Review: 7th Sector (PS4)


  • PlayStation 4
  • Xbox One
  • Nintendo Switch
  • PC

Platform/Hardware Used:

  • PSN Download
  • PS4 Pro
  • HDTV


  • DualShock 4 Required (1)
  • Move None
Title: 7th Sector
Format: PSN (748 MB)
Release Date: Feburary 5, 2020
Publisher: Sometimes You
Developer: Sergey Noskov
Original MSRP: $19.99 (US), £15.99 (UK)
ESRB Rating: T
PEGI: 18
A code for the game was provided by the publisher for review purposes.
PS Nation Review Policy

7th Sector is an intriguing game. From the very first moment, I wanted to see where this journey would lead. However, the controls aren’t great and make use of the directional pad instead of the right analog stick for some occasional aiming. This isn’t always an issue, but it has caused some needless deaths.

Sensible checkpoints litter the linear levels and I made use of them many times, sometimes due to things outside of my control, like a box landing in the wrong area or a paint tin getting wedged in a corner. These inconveniences didn’t ruin the experience but they still spoil the flow of this curious game.

Apparently there are four different endings to this game but I fear I will never see any of them unless I ‘cheat’ and browse the internet on how to solve some of the strangest puzzles I’ve ever encountered. There was one such puzzle where I felt like banging my head against a wall as I could see no possible way of progressing. Ironically, I literally had to get my character to do just that at a certain time. Yes, I gave up and checked.

It just isn’t my kind of fun, especially when the controls hinder the easiest of conundrums. Very early on in the game I am but a bundle of data, traveling along wires that weave and meander through apartments, hallways, and rooftops. I soon encounter some devious puzzles and their solutions make sense. There is an understanding between the game and the player. I’m having fun and love seeing the world carry on around me. Then I come across a puzzle where the game offers no reasonable or sensible solution to an annoying puzzle and I’m forced to look to the internet for help.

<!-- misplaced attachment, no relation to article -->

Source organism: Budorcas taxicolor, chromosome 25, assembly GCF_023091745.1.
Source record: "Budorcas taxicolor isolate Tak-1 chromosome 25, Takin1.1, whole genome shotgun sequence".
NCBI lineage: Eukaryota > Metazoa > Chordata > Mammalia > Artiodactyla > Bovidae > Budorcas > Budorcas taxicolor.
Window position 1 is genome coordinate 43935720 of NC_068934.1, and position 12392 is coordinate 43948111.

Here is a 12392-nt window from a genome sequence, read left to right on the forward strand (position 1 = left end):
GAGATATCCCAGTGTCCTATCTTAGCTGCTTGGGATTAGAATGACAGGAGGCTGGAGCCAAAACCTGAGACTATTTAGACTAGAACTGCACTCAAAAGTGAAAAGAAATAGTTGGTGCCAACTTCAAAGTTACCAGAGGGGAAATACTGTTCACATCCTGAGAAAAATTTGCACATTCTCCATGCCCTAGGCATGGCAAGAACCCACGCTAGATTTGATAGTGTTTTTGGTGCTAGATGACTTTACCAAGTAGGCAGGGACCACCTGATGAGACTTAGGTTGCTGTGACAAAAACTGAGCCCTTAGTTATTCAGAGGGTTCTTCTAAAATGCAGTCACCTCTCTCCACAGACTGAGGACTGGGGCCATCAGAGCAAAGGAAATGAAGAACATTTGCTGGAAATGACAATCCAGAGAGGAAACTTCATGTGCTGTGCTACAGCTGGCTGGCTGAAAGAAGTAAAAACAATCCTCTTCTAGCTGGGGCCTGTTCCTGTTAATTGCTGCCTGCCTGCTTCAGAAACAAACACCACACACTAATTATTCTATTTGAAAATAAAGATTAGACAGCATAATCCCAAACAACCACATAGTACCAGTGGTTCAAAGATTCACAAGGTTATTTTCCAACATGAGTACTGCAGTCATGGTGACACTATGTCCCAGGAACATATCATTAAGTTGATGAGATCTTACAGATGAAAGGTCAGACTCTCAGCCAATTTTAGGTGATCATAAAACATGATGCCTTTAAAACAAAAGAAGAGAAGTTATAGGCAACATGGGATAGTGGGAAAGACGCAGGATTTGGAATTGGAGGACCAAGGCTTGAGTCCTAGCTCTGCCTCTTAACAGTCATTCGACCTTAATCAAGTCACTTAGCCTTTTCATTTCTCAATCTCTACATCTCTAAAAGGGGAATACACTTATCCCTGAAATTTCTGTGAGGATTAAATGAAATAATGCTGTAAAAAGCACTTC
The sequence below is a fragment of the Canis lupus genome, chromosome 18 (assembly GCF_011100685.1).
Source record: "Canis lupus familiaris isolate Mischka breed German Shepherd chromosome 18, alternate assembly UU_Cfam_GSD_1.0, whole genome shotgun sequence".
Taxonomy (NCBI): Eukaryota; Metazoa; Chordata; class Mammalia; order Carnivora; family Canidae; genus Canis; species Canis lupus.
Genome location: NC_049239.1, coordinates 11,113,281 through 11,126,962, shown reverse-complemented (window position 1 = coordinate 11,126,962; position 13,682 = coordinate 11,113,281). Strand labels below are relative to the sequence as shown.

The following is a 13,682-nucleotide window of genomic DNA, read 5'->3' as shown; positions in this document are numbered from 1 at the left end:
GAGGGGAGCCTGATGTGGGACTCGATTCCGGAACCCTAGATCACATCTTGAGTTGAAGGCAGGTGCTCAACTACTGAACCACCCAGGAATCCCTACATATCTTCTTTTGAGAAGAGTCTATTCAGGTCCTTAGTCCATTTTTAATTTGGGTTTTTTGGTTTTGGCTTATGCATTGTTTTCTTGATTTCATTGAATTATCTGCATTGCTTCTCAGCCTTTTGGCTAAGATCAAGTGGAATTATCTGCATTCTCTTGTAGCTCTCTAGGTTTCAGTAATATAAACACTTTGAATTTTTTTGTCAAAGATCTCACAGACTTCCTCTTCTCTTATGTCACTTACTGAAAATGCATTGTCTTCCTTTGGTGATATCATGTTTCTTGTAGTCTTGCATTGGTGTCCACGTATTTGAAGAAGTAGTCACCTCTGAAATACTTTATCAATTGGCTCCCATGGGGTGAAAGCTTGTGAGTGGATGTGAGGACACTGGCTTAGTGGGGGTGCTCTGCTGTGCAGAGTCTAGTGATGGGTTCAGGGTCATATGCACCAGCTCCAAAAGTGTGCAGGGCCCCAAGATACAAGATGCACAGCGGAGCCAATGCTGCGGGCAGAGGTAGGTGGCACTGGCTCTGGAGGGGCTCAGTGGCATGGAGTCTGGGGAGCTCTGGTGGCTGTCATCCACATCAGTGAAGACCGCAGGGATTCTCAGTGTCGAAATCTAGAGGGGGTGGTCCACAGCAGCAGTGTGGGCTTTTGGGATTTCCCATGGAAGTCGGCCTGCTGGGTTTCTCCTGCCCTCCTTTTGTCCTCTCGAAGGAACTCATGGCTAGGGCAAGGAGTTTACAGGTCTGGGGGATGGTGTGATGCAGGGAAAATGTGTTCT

Another few puzzles and again I’m forced to look to the web for guidance. This becomes the norm and I end up just watching a walkthrough of the game as that’s more fun than the dumb puzzles. Which is a crying shame, as the world surrounding these absurd riddles is quite remarkable.

7th Sector is a beautiful game and I can’t help but stop and stare at some of the scenes my character traverses through. A dystopian future with hints of Inside and even Oddworld: Abe’s Oddysee eking their way through.

Haunting and sharp, those words sum up my feelings when listening to the music and sound effects in 7th Sector. The music works very well in an odd unsettling way.

This game is one player only and features no online component.

I wanted to like 7th Sector as the looks and sounds are great, but the controls put me off and the illogical puzzles turned me off completely. I might be too harsh on the game and I bet there are people willing to print this review just so they can rip it apart and stamp on the shredded remnants.

I was surprised to find myself enjoying the video playthroughs on the net as they are normally something I avoid. For me, the game is better watched than played. Maybe if they have an ‘I-give-up-mode’ in the future where I can just skip the puzzles, I might give it another shot as I couldn’t bring myself to watch right to the end. It felt too much like cheating.


* All screenshots used in this review were taken directly from the game using the Share functionality on the PlayStation 4.

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Written by Chazz Harrington

Chazz Harrington

You can find me on everything: PSN, Twitter, Origin, Steam, etc using my universal ID: ChazzH69

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